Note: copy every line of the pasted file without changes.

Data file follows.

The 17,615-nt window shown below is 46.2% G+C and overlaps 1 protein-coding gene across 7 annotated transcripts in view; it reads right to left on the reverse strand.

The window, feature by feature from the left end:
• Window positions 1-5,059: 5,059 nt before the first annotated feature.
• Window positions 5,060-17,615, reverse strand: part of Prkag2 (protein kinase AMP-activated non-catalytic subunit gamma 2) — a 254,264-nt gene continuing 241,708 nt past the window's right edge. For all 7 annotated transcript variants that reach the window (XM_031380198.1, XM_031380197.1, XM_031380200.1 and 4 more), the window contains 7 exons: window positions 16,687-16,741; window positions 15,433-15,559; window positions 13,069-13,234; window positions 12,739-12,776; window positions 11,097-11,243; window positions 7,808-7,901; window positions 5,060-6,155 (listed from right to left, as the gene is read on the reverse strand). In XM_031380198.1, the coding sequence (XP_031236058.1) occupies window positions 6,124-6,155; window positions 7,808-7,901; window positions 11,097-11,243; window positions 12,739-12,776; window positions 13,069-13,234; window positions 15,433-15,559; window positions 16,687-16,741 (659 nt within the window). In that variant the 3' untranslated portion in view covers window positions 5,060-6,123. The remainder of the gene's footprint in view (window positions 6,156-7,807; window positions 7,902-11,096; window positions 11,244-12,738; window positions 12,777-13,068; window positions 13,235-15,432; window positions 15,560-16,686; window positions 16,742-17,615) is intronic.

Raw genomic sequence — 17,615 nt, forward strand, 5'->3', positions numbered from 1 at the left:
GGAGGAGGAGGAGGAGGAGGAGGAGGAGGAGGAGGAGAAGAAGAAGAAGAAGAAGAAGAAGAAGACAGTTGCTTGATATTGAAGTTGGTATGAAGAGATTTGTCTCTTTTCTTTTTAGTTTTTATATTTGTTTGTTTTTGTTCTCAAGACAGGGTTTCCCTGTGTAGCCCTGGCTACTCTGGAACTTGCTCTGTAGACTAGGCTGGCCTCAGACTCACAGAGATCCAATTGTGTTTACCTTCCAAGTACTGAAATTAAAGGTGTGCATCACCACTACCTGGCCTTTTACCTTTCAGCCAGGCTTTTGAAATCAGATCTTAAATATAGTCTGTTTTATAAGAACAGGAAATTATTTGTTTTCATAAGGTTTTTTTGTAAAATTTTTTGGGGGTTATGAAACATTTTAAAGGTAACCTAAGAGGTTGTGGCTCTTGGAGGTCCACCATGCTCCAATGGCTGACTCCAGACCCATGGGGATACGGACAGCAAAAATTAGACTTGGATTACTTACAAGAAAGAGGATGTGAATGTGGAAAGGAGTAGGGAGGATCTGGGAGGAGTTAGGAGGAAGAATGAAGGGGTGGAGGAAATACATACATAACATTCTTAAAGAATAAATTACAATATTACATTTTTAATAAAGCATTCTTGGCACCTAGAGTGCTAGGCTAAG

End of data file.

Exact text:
The 17,615-nt window shown below is 46.2% G+C and overlaps 1 protein-coding gene across 7 annotated transcripts in view; it reads right to left on the reverse strand.

The window, feature by feature from the left end:
• Window positions 1-5,059: 5,059 nt before the first annotated feature.
• Window positions 5,060-17,615, reverse strand: part of Prkag2 (protein kinase AMP-activated non-catalytic subunit gamma 2) — a 254,264-nt gene continuing 241,708 nt past the window's right edge. For all 7 annotated transcript variants that reach the window (XM_031380198.1, XM_031380197.1, XM_031380200.1 and 4 more), the window contains 7 exons: window positions 16,687-16,741; window positions 15,433-15,559; window positions 13,069-13,234; window positions 12,739-12,776; window positions 11,097-11,243; window positions 7,808-7,901; window positions 5,060-6,155 (listed from right to left, as the gene is read on the reverse strand). In XM_031380198.1, the coding sequence (XP_031236058.1) occupies window positions 6,124-6,155; window positions 7,808-7,901; window positions 11,097-11,243; window positions 12,739-12,776; window positions 13,069-13,234; window positions 15,433-15,559; window positions 16,687-16,741 (659 nt within the window). In that variant the 3' untranslated portion in view covers window positions 5,060-6,123. The remainder of the gene's footprint in view (window positions 6,156-7,807; window positions 7,902-11,096; window positions 11,244-12,738; window positions 12,777-13,068; window positions 13,235-15,432; window positions 15,560-16,686; window positions 16,742-17,615) is intronic.

Raw genomic sequence — 17,615 nt, forward strand, 5'->3', positions numbered from 1 at the left:
GGAGGAGGAGGAGGAGGAGGAGGAGGAGGAGGAGGAGAAGAAGAAGAAGAAGAAGAAGAAGAAGACAGTTGCTTGATATTGAAGTTGGTATGAAGAGATTTGTCTCTTTTCTTTTTAGTTTTTATATTTGTTTGTTTTTGTTCTCAAGACAGGGTTTCCCTGTGTAGCCCTGGCTACTCTGGAACTTGCTCTGTAGACTAGGCTGGCCTCAGACTCACAGAGATCCAATTGTGTTTACCTTCCAAGTACTGAAATTAAAGGTGTGCATCACCACTACCTGGCCTTTTACCTTTCAGCCAGGCTTTTGAAATCAGATCTTAAATATAGTCTGTTTTATAAGAACAGGAAATTATTTGTTTTCATAAGGTTTTTTTGTAAAATTTTTTGGGGGTTATGAAACATTTTAAAGGTAACCTAAGAGGTTGTGGCTCTTGGAGGTCCACCATGCTCCAATGGCTGACTCCAGACCCATGGGGATACGGACAGCAAAAATTAGACTTGGATTACTTACAAGAAAGAGGATGTGAATGTGGAAAGGAGTAGGGAGGATCTGGGAGGAGTTAGGAGGAAGAATGAAGGGGTGGAGGAAATACATACATAACATTCTTAAAGAATAAATTACAATATTACATTTTTAATAAAGCATTCTTGGCACCTAGAGTGCTAGGCTAAG